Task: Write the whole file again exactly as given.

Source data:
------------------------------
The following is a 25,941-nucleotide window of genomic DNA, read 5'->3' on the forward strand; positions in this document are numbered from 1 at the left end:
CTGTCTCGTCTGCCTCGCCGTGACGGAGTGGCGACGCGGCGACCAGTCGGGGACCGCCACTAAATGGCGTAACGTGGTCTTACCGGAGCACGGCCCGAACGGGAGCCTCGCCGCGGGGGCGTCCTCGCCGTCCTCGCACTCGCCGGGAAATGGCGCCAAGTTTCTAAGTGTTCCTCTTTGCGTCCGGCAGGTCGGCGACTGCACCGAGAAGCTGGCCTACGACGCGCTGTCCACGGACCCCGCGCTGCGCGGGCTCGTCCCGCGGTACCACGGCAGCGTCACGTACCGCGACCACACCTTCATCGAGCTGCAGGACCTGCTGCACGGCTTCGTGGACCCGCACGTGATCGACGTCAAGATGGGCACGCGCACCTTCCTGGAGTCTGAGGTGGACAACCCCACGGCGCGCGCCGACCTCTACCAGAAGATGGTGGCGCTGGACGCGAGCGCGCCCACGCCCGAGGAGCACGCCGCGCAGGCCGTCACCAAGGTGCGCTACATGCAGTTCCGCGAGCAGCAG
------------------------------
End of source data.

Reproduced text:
The following is a 25,941-nucleotide window of genomic DNA, read 5'->3' on the forward strand; positions in this document are numbered from 1 at the left end:
CTGTCTCGTCTGCCTCGCCGTGACGGAGTGGCGACGCGGCGACCAGTCGGGGACCGCCACTAAATGGCGTAACGTGGTCTTACCGGAGCACGGCCCGAACGGGAGCCTCGCCGCGGGGGCGTCCTCGCCGTCCTCGCACTCGCCGGGAAATGGCGCCAAGTTTCTAAGTGTTCCTCTTTGCGTCCGGCAGGTCGGCGACTGCACCGAGAAGCTGGCCTACGACGCGCTGTCCACGGACCCCGCGCTGCGCGGGCTCGTCCCGCGGTACCACGGCAGCGTCACGTACCGCGACCACACCTTCATCGAGCTGCAGGACCTGCTGCACGGCTTCGTGGACCCGCACGTGATCGACGTCAAGATGGGCACGCGCACCTTCCTGGAGTCTGAGGTGGACAACCCCACGGCGCGCGCCGACCTCTACCAGAAGATGGTGGCGCTGGACGCGAGCGCGCCCACGCCCGAGGAGCACGCCGCGCAGGCCGTCACCAAGGTGCGCTACATGCAGTTCCGCGAGCAGCAG